David Bourget (Western Ontario)
David Chalmers (ANU, NYU)
Rafael De Clercq
Jack Alan Reynolds
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Philosophical Quarterly 60 (239):355-372 (2010)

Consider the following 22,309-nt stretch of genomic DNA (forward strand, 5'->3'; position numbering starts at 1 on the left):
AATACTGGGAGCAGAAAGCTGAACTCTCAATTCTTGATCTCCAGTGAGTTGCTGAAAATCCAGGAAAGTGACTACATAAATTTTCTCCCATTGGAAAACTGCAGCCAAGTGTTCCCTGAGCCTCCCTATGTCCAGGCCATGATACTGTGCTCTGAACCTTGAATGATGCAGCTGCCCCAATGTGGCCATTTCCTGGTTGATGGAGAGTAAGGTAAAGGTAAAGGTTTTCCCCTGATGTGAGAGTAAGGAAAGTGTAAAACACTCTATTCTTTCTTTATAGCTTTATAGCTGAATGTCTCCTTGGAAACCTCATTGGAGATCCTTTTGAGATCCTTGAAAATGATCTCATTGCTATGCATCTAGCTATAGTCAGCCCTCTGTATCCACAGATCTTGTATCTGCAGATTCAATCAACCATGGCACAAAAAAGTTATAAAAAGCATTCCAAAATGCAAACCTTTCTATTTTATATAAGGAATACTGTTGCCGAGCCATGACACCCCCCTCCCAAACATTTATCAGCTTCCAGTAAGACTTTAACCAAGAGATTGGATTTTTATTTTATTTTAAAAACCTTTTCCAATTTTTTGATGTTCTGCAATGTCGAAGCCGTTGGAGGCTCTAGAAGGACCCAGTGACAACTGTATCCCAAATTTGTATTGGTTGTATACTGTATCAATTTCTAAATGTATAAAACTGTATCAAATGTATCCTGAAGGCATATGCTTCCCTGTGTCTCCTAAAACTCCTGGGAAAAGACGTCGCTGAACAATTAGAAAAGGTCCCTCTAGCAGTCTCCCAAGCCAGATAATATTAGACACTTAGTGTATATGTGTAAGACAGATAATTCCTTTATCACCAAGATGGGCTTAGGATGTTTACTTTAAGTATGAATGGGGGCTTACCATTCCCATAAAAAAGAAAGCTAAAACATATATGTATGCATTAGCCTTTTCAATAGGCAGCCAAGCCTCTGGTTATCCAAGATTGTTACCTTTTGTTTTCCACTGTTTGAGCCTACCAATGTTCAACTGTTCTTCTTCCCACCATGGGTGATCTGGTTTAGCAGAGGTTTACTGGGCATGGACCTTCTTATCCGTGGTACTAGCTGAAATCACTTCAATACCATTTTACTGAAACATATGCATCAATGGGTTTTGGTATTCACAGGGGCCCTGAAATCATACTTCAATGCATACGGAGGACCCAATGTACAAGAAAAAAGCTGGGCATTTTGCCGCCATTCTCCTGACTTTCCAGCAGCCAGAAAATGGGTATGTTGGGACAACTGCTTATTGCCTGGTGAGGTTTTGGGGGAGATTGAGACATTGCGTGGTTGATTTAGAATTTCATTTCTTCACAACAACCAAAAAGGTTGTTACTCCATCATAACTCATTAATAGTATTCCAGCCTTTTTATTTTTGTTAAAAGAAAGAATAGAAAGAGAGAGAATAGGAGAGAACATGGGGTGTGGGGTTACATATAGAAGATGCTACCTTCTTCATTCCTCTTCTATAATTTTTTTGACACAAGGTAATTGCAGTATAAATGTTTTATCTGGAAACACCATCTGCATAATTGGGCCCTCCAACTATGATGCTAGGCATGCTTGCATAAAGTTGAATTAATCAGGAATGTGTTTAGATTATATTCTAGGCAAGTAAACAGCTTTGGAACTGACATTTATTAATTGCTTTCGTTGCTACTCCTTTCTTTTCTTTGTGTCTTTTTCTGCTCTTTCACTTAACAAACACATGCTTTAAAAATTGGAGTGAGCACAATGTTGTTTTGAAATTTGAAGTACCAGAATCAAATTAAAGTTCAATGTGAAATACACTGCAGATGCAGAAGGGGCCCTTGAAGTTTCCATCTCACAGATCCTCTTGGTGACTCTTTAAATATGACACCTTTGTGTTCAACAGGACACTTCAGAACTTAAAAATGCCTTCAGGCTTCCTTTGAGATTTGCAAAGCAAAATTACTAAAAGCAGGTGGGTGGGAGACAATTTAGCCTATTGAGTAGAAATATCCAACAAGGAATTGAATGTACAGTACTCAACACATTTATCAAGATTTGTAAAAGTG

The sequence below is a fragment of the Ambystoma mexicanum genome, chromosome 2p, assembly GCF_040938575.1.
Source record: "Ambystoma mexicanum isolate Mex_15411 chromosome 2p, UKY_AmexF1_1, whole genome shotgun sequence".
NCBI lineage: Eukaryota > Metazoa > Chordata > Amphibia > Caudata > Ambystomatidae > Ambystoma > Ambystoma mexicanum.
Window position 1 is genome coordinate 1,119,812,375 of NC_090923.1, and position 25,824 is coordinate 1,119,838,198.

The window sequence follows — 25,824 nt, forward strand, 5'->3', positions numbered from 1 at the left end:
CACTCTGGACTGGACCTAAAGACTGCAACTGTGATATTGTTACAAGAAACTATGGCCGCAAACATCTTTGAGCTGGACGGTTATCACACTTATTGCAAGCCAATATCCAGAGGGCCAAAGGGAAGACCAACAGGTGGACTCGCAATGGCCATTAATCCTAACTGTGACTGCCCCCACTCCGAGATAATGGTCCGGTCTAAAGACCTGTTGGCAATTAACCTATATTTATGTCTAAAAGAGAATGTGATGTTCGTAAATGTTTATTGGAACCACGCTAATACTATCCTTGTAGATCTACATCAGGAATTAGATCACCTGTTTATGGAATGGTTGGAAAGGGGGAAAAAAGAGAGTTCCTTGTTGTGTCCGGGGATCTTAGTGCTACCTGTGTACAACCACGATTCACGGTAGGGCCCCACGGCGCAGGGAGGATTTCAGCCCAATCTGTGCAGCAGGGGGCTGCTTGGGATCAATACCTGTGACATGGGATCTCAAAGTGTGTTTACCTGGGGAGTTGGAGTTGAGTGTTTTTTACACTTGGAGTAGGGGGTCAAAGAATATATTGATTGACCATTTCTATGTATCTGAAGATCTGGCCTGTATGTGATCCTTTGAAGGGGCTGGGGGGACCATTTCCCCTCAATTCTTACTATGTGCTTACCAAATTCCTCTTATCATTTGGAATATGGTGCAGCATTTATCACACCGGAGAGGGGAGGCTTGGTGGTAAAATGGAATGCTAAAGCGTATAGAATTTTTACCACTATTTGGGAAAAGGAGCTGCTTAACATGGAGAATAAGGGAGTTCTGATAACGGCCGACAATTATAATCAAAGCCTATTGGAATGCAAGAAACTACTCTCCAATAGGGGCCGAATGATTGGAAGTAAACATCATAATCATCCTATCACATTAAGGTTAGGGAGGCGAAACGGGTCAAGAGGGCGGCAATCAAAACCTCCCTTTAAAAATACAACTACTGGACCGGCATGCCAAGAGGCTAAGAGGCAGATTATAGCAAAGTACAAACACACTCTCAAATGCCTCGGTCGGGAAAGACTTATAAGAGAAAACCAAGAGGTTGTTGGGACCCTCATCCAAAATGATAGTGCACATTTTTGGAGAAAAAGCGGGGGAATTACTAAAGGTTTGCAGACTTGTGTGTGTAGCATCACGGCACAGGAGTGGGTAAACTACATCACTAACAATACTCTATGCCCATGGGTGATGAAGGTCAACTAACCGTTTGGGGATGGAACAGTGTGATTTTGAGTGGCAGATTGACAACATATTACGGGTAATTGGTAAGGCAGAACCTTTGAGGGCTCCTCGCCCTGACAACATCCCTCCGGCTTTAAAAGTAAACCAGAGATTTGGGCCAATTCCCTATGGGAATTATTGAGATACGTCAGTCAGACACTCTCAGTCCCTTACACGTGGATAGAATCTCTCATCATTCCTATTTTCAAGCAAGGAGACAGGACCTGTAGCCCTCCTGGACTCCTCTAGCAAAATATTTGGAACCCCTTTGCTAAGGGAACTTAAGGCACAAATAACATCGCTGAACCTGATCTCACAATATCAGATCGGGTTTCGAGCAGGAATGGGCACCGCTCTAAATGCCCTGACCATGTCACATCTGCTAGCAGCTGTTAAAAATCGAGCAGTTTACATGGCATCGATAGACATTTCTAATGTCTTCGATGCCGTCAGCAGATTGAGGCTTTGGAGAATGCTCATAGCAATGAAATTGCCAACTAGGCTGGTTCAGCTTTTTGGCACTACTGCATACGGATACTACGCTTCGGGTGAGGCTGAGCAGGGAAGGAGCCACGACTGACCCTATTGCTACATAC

Can known disagreement with our epistemic peers undermine or defeat the justification our beliefs enjoy? Much of the current literature argues for one of two extreme positions on this topic, either that the justification of each person's belief is (fully) defeated by the awareness of disagreement, or that no belief is defeated by this awareness. I steer a middle course and defend a principle describing when a disagreement yields a partial defeater, which results in a loss of some, but not all, of the justification of a belief. I show that the 'no defeater' view is too strong. I also offer reasons for thinking that the 'full defeater' view is similarly mistaken.
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